Monthly Archives: November 2008

The Curious Case of Baltic No. 2

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The first shaft sunk along the Baltic Lode was sunk at the wrong angle, and quickly passed through the lode and into trap rock. It turned out that the Baltic was the steepest lode along the Keweenaw, dropping down into the earth at an angle which was nearly vertical – …

Along the Copper Range at Baltic

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The Baltic Mine first begun its life around 1897, spending two decades as an independent mine before being absorbed by Copper Range in 1917. During that time the mine was served by a branch of the Atlantic and Lake Superior Railroad, which transported the mine’s rock to the nearby Atlantic …

St. John’s Church

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As representatives of a a minority ethnicity, the Croatians first joined with the Slovenians to establish the St. Joseph’s parish in the late 1800’s. But as their numbers grew, the Croatians were able to leave St. Joseph’s and build their own church a block away named for the man who …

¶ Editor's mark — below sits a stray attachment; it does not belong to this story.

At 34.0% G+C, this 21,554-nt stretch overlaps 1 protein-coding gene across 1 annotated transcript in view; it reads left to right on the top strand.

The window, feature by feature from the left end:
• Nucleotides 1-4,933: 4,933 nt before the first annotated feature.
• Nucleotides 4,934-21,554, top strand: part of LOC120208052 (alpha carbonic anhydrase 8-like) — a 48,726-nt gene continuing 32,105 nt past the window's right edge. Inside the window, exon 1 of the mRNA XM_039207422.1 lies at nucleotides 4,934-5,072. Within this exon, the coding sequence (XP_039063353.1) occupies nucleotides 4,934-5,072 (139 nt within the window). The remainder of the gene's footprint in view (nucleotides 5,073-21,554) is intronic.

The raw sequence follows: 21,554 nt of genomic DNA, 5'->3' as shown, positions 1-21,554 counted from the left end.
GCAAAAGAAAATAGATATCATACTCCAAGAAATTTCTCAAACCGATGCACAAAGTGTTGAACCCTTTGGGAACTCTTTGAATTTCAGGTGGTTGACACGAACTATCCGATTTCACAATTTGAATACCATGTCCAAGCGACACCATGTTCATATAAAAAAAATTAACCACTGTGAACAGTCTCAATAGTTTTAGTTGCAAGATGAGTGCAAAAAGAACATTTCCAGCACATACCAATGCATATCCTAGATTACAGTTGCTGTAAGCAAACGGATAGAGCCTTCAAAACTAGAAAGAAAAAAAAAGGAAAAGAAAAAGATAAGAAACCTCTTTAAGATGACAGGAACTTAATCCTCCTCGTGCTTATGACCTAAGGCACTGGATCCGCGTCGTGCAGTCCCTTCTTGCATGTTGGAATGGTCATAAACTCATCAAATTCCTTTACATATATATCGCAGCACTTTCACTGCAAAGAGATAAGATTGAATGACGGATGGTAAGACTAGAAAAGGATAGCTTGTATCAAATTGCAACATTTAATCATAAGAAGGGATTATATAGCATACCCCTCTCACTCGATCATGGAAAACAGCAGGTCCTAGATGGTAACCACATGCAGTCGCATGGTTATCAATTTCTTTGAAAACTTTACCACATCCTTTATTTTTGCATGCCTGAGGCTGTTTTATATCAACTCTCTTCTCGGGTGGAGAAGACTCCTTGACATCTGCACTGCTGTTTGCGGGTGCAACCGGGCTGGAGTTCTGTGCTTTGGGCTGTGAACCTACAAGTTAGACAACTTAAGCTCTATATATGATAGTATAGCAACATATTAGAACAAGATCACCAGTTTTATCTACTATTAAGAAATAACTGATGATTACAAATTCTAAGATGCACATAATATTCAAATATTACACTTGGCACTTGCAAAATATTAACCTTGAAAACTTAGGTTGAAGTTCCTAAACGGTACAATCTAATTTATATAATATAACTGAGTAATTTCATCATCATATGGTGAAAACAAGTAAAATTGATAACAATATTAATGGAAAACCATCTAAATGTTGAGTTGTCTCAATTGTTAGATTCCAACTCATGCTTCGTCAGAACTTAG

St. Mary’s Church

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While the soaring spires of St. Joseph’s and St. Anne’s dominated Calumet’s skyline, a third Catholic parish sat in relative obscurity on the city’s south-west end. Unlike its more elaborate brethren, this small sandstone structure blends quietly into it’s surroundings and even today is hardly noticed by neither locals or …

St. Anne’s Church

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The great metropolis of Red Jacket was growing dramatically at the dawn of the 20th century as it became home to thousands of immigrants arriving to the region from all across the world. These new arrivals were aliens to an alien world, and would often seek out others who shared …

St. Joseph’s (St. Paul’s) Church

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The Slovenians that immigrated to the Copper Country in the mid to late 19th century hailed from the South Slavic Region previously ruled by Austria before the first World War. One of the first Slovenians to call the Keweenaw home was Frederick Baraga (the Snowshoe Priest, as he’s often called) …

The Churches of Calumet

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St. Anthony’s Church, one of six Catholic Parishes in Calumet The Keweenaw Peninsula attracted immigrants from all across the globe who were looking for their own piece of the American Dream in the deep underground of the Copper Country. Once they arrived, these immigrants found themselves in a world in …